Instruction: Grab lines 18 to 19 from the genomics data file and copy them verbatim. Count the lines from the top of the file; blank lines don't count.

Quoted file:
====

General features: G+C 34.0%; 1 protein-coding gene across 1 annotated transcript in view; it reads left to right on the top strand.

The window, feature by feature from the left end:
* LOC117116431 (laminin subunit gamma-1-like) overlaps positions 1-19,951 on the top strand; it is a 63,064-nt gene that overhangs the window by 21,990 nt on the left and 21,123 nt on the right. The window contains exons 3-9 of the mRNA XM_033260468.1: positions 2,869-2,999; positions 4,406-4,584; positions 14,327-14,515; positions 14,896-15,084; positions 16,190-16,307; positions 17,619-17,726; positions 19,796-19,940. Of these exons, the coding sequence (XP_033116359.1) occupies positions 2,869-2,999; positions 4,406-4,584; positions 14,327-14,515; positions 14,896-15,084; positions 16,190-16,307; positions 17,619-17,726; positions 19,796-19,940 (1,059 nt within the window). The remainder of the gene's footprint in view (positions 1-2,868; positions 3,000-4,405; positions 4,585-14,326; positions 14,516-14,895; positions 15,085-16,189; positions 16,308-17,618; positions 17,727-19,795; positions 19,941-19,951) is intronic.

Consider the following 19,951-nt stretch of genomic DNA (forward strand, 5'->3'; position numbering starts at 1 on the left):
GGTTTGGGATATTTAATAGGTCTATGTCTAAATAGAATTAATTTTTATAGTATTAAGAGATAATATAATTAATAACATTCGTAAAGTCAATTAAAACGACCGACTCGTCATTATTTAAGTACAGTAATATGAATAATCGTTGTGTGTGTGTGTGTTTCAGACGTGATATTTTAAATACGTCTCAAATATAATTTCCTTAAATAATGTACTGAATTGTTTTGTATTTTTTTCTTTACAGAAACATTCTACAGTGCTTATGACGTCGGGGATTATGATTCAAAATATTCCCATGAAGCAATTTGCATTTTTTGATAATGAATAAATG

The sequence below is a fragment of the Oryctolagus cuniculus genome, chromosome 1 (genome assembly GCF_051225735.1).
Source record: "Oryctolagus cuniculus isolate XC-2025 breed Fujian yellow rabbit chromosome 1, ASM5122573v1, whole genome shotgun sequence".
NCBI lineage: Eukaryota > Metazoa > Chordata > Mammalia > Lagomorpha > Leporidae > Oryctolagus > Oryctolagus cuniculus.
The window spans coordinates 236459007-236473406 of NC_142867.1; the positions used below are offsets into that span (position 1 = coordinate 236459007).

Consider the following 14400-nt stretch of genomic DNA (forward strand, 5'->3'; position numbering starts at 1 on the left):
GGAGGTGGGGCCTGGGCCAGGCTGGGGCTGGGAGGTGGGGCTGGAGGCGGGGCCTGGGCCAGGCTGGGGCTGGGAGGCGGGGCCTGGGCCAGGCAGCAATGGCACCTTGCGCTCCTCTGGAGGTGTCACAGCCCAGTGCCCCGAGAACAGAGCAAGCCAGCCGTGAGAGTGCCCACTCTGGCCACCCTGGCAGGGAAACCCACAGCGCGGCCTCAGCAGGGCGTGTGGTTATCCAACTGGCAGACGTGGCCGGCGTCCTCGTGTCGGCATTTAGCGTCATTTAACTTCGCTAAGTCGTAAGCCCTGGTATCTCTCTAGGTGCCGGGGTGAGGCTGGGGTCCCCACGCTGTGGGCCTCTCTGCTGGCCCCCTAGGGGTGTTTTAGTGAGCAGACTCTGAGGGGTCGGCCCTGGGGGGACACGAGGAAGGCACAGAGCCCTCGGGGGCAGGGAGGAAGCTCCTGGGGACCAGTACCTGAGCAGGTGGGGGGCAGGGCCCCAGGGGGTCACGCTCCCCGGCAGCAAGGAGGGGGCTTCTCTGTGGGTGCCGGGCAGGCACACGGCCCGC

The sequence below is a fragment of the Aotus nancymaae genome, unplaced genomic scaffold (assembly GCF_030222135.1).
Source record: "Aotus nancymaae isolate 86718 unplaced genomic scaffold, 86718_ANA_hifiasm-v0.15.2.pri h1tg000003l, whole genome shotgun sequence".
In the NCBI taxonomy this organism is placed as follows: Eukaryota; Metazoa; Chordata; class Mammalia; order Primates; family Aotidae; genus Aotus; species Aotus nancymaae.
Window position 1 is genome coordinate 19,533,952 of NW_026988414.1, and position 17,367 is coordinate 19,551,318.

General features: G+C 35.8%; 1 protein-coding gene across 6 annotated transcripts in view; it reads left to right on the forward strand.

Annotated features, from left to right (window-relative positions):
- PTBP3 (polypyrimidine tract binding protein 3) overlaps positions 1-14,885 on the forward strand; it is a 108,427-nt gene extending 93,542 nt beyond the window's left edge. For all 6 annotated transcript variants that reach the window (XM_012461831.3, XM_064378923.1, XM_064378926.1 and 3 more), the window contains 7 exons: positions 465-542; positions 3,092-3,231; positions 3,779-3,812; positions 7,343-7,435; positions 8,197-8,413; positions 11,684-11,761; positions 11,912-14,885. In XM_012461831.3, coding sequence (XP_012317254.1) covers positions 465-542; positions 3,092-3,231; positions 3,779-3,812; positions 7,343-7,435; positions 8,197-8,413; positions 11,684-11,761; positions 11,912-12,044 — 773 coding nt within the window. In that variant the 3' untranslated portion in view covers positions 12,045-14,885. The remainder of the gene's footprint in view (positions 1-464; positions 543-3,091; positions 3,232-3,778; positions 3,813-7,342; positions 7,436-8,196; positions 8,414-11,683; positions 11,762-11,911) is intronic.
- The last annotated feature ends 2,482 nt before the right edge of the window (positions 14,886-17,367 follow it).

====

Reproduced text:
- PTBP3 (polypyrimidine tract binding protein 3) overlaps positions 1-14,885 on the forward strand; it is a 108,427-nt gene extending 93,542 nt beyond the window's left edge. For all 6 annotated transcript variants that reach the window (XM_012461831.3, XM_064378923.1, XM_064378926.1 and 3 more), the window contains 7 exons: positions 465-542; positions 3,092-3,231; positions 3,779-3,812; positions 7,343-7,435; positions 8,197-8,413; positions 11,684-11,761; positions 11,912-14,885. In XM_012461831.3, coding sequence (XP_012317254.1) covers positions 465-542; positions 3,092-3,231; positions 3,779-3,812; positions 7,343-7,435; positions 8,197-8,413; positions 11,684-11,761; positions 11,912-12,044 — 773 coding nt within the window. In that variant the 3' untranslated portion in view covers positions 12,045-14,885. The remainder of the gene's footprint in view (positions 1-464; positions 543-3,091; positions 3,232-3,778; positions 3,813-7,342; positions 7,436-8,196; positions 8,414-11,683; positions 11,762-11,911) is intronic.
- The last annotated feature ends 2,482 nt before the right edge of the window (positions 14,886-17,367 follow it).